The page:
Most economists are tipping a 25 basis point increase to the official cash rate after the Reserve Bank of Australia meets for the first time in 2023.
The majority of respondents to comparison website Finder’s monthly RBA Cash Rate Survey (95 per cent, or 42 of 44 respondents) indicated a cash rate rise was likely on Tuesday, with most agreeing it would come in the form of a 25 basis point hike.
A 25 basis point rise would bring the cash rate to 3.35 per cent.
The panel forecast that the cash rate will eventually peak at 3.75 per cent, though 75 per cent of them think the RBA will take a pause on rate rises in March.
What do the major banks think will happen to the cash rate?
The major banks are split on how high the cash rate will rise in 2023.
CBA predicts there will be one more rate hike, likely to occur in February, taking the official cash rate to a peak of 3.35 per cent.
Westpac and ANZ are expecting a total of three hikes in 2023, with both banks predicting the cash rate will peak at 3.85 per cent.
Westpac and ANZ think the hikes will come in February, March and May, with the RBA taking a pause in April.
NAB is predicting two rate rises in 2023, to take the official cash rate to 3.6 per cent.
Outside of the major banks, Deutsche Bank Australia has issued an updated forecast: the bank is now predicting a total of four RBA hikes in 2023 with a peak cash rate of 4.1 per cent.
How much will a rate rise add to mortgage repayments?
Analysis by RateCity indicates a 0.25 percentage point rise would mean the average borrower with a $500,000 loan in May 2022 could soon be paying $908 more a month on their mortgage than they were less than a year ago.
The analysis showed that mortgage repayments had increased 39 per cent since the RBA started hiking rates.
RateCity Research Director, Sally Tindall said a rate hike in February would take the cash rate to its highest level since September 2012.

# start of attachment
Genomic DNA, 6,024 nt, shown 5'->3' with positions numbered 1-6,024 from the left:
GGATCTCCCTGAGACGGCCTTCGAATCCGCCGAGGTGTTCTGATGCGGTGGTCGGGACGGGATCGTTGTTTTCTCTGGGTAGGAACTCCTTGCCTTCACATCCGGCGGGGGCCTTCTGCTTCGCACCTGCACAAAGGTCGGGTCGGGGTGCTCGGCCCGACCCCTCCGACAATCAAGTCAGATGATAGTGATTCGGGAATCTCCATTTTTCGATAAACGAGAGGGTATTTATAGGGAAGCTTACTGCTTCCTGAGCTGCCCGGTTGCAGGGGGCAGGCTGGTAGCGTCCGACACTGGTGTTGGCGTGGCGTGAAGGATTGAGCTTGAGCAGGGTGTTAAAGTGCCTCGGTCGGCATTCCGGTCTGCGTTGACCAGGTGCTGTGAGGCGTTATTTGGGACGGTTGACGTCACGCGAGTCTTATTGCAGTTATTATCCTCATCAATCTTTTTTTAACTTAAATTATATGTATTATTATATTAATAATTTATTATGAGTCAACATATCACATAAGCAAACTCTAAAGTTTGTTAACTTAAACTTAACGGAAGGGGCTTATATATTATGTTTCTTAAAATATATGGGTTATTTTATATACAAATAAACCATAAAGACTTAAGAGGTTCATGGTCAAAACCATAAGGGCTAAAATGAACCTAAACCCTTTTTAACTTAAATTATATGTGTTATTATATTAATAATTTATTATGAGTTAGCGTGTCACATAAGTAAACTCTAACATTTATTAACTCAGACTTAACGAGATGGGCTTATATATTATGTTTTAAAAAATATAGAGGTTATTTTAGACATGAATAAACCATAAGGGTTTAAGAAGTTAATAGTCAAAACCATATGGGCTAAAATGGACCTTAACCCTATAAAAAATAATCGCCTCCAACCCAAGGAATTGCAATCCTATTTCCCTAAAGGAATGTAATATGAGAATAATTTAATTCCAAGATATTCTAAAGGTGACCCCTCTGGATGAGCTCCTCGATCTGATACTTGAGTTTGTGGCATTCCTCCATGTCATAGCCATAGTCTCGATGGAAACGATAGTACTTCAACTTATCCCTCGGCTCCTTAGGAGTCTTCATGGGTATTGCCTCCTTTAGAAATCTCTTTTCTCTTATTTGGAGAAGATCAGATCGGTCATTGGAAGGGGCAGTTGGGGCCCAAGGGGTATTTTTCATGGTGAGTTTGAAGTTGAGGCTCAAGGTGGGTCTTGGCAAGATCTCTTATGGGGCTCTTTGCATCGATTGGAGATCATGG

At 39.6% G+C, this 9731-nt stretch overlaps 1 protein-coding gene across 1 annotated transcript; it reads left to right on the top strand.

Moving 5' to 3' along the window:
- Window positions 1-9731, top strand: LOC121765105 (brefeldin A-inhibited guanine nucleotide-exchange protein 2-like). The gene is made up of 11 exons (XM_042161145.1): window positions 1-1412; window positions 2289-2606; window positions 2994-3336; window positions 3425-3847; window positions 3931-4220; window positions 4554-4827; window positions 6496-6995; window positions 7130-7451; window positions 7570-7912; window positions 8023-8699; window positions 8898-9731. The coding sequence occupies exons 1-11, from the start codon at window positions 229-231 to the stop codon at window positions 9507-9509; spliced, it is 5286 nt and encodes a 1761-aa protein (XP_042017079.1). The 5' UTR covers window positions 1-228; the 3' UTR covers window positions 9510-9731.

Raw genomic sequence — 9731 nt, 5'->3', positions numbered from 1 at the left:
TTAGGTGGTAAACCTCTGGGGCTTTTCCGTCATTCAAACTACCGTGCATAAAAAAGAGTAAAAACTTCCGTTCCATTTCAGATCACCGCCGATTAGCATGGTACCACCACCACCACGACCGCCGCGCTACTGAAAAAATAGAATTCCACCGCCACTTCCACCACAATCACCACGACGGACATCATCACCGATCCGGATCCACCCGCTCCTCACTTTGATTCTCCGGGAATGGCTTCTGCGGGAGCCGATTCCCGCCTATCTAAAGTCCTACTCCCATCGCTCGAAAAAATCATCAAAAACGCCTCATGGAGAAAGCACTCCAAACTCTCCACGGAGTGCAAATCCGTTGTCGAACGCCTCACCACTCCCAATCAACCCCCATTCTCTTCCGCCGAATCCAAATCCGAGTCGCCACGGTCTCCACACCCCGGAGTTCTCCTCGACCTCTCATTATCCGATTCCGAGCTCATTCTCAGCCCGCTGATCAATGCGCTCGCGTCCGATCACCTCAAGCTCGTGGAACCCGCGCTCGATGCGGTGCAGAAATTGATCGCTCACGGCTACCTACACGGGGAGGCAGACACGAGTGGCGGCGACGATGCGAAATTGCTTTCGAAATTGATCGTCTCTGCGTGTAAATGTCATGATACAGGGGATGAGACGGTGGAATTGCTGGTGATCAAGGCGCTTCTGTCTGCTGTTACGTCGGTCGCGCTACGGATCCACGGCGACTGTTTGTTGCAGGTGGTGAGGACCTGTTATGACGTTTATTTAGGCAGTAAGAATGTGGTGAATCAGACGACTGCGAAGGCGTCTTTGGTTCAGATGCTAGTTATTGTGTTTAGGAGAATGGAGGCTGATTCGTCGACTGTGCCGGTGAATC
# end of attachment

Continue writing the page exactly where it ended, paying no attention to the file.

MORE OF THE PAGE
“For the average existing owner-occupier, this could see their mortgage rate climb to over 6 per cent and their monthly repayments rise by just under 40 per cent since the start of May,” she said.
She said there were signs the cash rate rises were starting to have an impact on inflation.
“While the barrage of hikes isn’t over, we are starting to see some encouraging signs these cash rate hikes are finally packing a punch,” Ms Tindall said.
“The latest retail trade figures for December from the ABS show a 3.9 per cent drop from the previous month in seasonally adjusted terms. This pull back in spending might not be music to retailers’ ears, but it will be for the RBA.
“It’s exactly what the Board wants to see – it just took a lot longer than expected.
“That said, the RBA won’t be blowing the full-time whistle based on a couple of months’ worth of data. Inflation might have peaked, but it’s not going to dutifully drop back down to below 3 per cent without further intervention.
“While economists are split on just how high rates will climb, next week could be the first of up to four more rate rises this year.”
Ms Tindall said the December retail trade figures from the ABS showed a 3.9 per cent drop from the previous month in seasonally adjusted terms.
“This pull back in spending might not be music to retailers’ ears, but it will be for the RBA,” she said.
“It’s exactly what the Board wants to see – it just took a lot longer than expected.”
Despite these signs of improvement, borrowers and the property industry should prepare for further rate hikes.
“That said, the RBA won’t be blowing the full-time whistle based on a couple of months’ worth of data,” Ms Tindall said.
“Inflation might have peaked, but it’s not going to dutifully drop back down to below 3 per cent without further intervention.”